That the author fails to deduce and state from this the genocidal intent of the Sinhala apparatus leading to Mullivaikaal, the protracted nature of the genocide of the Eelam Tamils aimed to culminate at a moment of complete Sinhalization, and the ethico-political need to support the demand for Tamil Eelam, is of course not his fault. A liberal academic, this is as far as he can go.

But his admission of the desire of Sinhala nationalist ideology for the conquest of Tamil lands gives us hints to the problem at hand.

Classic aggressive colonization of a land always imagines and equates conquest of land with control of that land’s women. While in action it usually works out in different forms – enslavement, rape, prostitution etc. in the level of discourse, it works as desire for seduction and possession of the native. From Said on to Chinua Achebe, a variety of postcolonial scholars have written on such ideological functions of colonial literary canons. The narration of ‘white man seducing and possessing the native and living together happily ever after’ has always been accompanied in real life by a most brutal pillage of the land of the natives, which it masks in romance.

Consider this personal narrative of a Sinhala gentleman married to a Tamil woman published on Groundviews.[iii] At surface level, it seems to ooze with sexuality and sentimentality. But as one goes towards the end, the theme is clear. Through an idealization of his relationship with his partner, the idea of ‘they’ existing as a distinct nation is dismissed and only ‘us’ is upheld as ideal. There is no guilt on the fact that over 100,000 of the nation of his ‘Other’ was killed fighting for a separate state by the government he pays taxes to. Only a frustration that despite her willingness to be as Sri Lankan as the Sinhalese, there is still discrimination. The desire for his partner becomes transposed through his narration onto a desire for a united Sri Lanka, which incidentally practices structural genocide against the Other nation.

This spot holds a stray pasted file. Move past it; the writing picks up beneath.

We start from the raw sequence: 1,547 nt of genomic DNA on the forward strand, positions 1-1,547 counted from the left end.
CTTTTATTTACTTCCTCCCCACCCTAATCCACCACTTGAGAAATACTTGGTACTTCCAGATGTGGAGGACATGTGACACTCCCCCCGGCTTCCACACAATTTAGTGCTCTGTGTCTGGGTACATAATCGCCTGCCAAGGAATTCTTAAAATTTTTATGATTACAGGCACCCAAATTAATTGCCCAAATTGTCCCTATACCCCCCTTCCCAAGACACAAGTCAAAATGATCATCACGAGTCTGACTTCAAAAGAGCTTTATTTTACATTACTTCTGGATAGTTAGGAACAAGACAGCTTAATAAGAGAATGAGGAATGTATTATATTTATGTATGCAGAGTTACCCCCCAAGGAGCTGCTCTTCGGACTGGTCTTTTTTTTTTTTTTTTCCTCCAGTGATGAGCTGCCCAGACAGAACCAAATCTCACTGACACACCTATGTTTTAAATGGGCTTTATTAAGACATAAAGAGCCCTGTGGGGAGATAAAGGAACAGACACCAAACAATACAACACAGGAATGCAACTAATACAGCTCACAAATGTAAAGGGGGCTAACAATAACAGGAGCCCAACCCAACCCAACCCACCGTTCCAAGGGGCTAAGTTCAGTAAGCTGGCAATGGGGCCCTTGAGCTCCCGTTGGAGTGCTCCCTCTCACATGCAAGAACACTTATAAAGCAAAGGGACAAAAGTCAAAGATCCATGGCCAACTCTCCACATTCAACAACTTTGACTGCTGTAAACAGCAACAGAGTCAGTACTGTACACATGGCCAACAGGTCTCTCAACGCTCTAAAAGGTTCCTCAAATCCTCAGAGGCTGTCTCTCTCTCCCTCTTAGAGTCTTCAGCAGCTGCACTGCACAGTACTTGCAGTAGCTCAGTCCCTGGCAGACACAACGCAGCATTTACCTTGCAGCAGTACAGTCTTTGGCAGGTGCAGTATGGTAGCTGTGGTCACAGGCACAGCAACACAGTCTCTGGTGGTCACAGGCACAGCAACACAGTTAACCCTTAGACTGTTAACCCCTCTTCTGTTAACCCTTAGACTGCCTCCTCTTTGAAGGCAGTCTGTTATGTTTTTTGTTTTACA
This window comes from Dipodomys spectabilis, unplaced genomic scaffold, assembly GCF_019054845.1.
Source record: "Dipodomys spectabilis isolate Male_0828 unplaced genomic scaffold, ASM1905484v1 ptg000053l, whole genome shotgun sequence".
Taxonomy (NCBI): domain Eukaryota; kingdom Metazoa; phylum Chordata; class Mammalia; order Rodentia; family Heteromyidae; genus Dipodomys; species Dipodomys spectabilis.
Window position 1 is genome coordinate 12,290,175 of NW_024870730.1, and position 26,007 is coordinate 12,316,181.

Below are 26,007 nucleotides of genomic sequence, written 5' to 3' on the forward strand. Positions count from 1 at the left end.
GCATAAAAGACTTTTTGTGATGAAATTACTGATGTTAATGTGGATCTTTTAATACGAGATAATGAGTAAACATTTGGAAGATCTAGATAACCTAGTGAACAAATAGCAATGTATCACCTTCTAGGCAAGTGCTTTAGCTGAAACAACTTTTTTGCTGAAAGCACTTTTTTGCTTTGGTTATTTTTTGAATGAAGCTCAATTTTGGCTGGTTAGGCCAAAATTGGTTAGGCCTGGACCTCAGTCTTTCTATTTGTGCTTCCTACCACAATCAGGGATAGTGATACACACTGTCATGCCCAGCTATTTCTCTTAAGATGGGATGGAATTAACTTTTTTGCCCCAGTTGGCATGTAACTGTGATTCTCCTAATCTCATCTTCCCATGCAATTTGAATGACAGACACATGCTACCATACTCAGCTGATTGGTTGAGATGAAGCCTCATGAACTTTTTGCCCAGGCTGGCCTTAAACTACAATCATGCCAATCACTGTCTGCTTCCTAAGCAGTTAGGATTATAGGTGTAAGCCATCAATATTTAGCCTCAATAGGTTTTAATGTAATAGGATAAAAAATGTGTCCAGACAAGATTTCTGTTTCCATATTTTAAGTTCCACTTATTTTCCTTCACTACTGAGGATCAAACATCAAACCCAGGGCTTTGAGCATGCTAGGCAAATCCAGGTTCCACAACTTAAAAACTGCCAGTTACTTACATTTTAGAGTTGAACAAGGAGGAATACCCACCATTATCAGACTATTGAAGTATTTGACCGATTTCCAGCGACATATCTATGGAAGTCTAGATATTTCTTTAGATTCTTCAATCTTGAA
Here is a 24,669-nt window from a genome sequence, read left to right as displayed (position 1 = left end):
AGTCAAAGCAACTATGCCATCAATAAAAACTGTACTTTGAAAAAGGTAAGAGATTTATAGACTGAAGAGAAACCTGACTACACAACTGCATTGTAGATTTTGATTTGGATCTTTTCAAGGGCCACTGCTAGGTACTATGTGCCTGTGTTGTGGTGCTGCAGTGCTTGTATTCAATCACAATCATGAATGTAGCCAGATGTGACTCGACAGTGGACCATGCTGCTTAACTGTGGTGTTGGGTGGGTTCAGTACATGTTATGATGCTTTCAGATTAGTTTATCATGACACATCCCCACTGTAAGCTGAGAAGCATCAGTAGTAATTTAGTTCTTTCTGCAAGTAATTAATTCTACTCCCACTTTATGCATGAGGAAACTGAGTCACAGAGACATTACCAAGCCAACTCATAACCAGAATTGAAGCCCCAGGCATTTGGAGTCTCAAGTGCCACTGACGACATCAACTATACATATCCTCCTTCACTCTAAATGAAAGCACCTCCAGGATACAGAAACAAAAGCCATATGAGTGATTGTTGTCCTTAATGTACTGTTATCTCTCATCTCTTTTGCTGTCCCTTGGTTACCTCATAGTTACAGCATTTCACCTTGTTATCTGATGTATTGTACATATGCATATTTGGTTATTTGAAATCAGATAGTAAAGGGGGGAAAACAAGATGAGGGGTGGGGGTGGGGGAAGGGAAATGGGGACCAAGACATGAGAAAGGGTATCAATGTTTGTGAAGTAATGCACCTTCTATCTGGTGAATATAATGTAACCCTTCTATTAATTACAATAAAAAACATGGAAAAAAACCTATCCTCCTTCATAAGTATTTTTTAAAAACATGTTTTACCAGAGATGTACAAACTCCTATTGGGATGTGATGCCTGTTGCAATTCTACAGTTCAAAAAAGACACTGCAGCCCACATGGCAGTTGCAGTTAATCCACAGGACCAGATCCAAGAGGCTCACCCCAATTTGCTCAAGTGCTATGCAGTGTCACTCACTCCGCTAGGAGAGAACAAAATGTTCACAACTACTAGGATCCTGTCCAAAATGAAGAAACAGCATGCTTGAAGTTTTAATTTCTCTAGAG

The cynical multiculturalist argument – ‘Oh, they are not so much different from US after all. And they try to be like US too. So why cant we all just be US?’ To use an argument that Zizek used in his dissection of Avatar, beneath the politically correct words of this narrator, an array of brutal racist motifs exist. For his plea is only for those who are willing to be part of ‘us’. An Isaipriya, who would have never been part of ‘them’, was raped and killed. Along with hundreds like her.

Then, the logic of the soldier who believes that by raping a Tamil woman he is inflicting a blow on Tamil nation/culture is precisely the practical reflection of the logic of the Sinhala male who believes that by his wooing of the Tamil woman, the unitary state of Sri Lanka is possible/preserved.

(Does this mean that love cannot exist between individuals of the two nations? The author would never suggest that. But, if this ‘love’ translates into a discourse, a narration that justifies/upholds/masks an oppressive structure, it ceases to be an emotion. It becomes political. Moreover, in the time of Genocide even love, especially love, is a political act.)